Tuesday, August 16, 2011


It is interesting to me that Reading Room is somehow causing controversy. Apparently, it is being thought of as anti-library by some people. I am not sure how this conclusion was drawn. In my project description, I wrote:

"Part of Walker Art Center's Open Field Field Office Fellowship program, Reading Room is an experiment in intention. Finding myself unable or unwilling to make time for personal, nonwork pleasure book reading, I realized that I would, probably, actually pay to go somewhere, preferably a quiet place with comfortable chairs, proper lighting, and no electronics, and read. In our busy lives, will book lovers actually make time, intentionally, to go to a designated place solely to read a book, for an extended period of time, unplugged? Does reading (a solitary act) somehow become more attractive, more meaningful when surrounded by others (a crowd) who also have taken time to intentionally read? By putting a frame around the act of reading, will participants somehow gain a new appreciation for their time, and take Reading Room on the road?"

Perhaps the sentence: "I realized that I would, probably, actually pay to go somewhere, preferably a quiet place with comfortable chairs, proper lighting, and no electronics, and read" caused the misunderstanding? (First of all, why would you care if chose to pay for this?) But surely, if you were on the Open Field blog anyway, you would understand that this was a free event. Or, if you were to look into who was putting this event on, on the internets, you would easily be able to see that 1) I am a book publisher and 2) I serve on the board of the Library Foundation of Hennepin County.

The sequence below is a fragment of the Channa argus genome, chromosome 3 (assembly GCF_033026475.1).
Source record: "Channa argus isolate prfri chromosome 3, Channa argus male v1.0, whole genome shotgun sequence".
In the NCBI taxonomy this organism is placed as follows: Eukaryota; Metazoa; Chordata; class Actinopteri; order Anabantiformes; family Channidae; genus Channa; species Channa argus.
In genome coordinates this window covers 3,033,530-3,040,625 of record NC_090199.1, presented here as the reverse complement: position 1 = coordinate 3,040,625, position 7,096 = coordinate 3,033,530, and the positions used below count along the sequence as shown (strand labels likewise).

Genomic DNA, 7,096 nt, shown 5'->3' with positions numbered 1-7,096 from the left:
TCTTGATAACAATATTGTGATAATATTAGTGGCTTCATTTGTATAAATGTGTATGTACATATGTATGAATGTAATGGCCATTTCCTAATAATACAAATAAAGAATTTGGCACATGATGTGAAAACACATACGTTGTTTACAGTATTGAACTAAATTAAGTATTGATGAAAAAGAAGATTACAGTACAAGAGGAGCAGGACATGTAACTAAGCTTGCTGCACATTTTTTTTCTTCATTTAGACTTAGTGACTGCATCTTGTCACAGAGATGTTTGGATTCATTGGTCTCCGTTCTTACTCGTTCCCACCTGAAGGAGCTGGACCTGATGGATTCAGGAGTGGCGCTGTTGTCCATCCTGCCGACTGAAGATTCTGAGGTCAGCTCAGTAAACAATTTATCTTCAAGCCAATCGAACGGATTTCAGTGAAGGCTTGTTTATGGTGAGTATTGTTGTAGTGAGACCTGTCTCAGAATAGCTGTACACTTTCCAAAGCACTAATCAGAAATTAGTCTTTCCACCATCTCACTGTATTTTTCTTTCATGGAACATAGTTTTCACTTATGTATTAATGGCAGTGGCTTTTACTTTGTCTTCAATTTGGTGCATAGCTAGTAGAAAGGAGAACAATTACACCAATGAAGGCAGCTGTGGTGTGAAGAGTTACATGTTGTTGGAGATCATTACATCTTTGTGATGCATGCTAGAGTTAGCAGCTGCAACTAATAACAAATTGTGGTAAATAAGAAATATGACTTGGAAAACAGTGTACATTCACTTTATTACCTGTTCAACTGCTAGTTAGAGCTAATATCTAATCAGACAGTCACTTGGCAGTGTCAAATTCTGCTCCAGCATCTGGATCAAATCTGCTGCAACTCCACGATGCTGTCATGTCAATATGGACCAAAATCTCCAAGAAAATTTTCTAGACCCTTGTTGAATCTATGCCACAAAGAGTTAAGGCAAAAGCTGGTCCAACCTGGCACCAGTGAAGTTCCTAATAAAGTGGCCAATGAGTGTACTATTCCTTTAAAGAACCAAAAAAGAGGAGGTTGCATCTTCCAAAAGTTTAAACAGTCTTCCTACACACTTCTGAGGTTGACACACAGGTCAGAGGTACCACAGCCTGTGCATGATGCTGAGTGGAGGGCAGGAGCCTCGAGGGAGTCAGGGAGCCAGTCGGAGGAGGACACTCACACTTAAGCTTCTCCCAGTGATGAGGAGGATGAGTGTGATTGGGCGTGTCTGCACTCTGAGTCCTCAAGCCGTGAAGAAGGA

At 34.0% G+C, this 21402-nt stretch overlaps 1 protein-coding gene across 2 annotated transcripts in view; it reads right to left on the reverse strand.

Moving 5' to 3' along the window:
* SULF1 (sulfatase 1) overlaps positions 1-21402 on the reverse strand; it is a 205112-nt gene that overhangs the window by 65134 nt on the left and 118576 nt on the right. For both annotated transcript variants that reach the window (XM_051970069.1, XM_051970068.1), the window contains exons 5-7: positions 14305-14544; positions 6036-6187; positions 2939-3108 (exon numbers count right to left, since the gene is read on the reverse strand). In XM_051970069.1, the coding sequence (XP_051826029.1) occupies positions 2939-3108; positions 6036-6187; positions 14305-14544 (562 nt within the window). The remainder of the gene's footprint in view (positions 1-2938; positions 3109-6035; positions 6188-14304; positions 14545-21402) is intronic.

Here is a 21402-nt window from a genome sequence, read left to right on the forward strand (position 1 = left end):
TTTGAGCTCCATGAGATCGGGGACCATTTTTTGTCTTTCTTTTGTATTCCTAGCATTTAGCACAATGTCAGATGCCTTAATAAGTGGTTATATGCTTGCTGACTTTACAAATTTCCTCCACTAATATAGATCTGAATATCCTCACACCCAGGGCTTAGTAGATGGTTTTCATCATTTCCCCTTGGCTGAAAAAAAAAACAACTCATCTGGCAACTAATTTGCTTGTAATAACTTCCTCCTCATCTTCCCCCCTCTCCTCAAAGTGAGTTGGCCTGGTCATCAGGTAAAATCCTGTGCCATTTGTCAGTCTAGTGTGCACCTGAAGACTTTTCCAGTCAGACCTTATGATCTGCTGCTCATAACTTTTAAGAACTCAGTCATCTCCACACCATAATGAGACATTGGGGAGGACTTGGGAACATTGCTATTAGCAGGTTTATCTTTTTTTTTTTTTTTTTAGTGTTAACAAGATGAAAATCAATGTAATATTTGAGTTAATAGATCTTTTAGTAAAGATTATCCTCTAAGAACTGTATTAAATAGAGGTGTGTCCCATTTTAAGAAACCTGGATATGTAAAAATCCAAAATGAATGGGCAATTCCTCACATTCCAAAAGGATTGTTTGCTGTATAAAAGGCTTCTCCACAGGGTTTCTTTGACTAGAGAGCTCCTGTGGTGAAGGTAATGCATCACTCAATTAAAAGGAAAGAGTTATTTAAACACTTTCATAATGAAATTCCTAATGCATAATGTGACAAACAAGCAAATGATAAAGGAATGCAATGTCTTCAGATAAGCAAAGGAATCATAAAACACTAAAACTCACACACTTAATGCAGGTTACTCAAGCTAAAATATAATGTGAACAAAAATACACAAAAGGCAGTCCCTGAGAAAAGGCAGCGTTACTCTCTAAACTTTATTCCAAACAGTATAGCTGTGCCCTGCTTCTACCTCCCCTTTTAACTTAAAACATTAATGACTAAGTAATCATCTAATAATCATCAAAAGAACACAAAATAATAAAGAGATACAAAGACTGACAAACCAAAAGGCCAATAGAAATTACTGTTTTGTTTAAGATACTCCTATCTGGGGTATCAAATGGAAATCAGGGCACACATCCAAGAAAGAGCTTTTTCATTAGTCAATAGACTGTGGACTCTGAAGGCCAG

Let's assume you didn't have that information. I am still unclear on how Reading Room could be considered anti-library. If you one wants to go read in a library, please, by all means, go read in a library. It's not an either / or proposition.

At its most basic, Reading Room draws attention to reading. Period. I consider that a good thing. It asks anyone who hears about it to think about reading and the role it plays in their life. If you don't read, then you don't need to think about it. If you do read, and, if you are like some people, you wish you had more time to read, just knowing about Reading Room might prompt you to read (at your house, at the library, on the bus, in a bar, in a park, or at Reading Room). You might decide, "hey, reading is important to me, I think I will make it a priority in my life."

Or not. I've said multiple times that if you don't want to read, then don't. This isn't about trying to get more people to read. That's not a battle I wish to fight. But the fact is, there are lots of people who do find reading worthwhile. Reading Room is for them.

This is not a perfect analogy, but it's close: There are grocery stores. Most meals are eaten by people prepared from the groceries they buy. There are restaurants. There are many restaurants. The existence of a restaurant does not supplant the existence of a grocery store. It in no way threatens it.

Did Reading Room get you to think about reading yet? Did Reading Room get you to think about libraries yet? Did Reading Room get you to think about the place reading has in your life? Yes? o.k. No? o.k.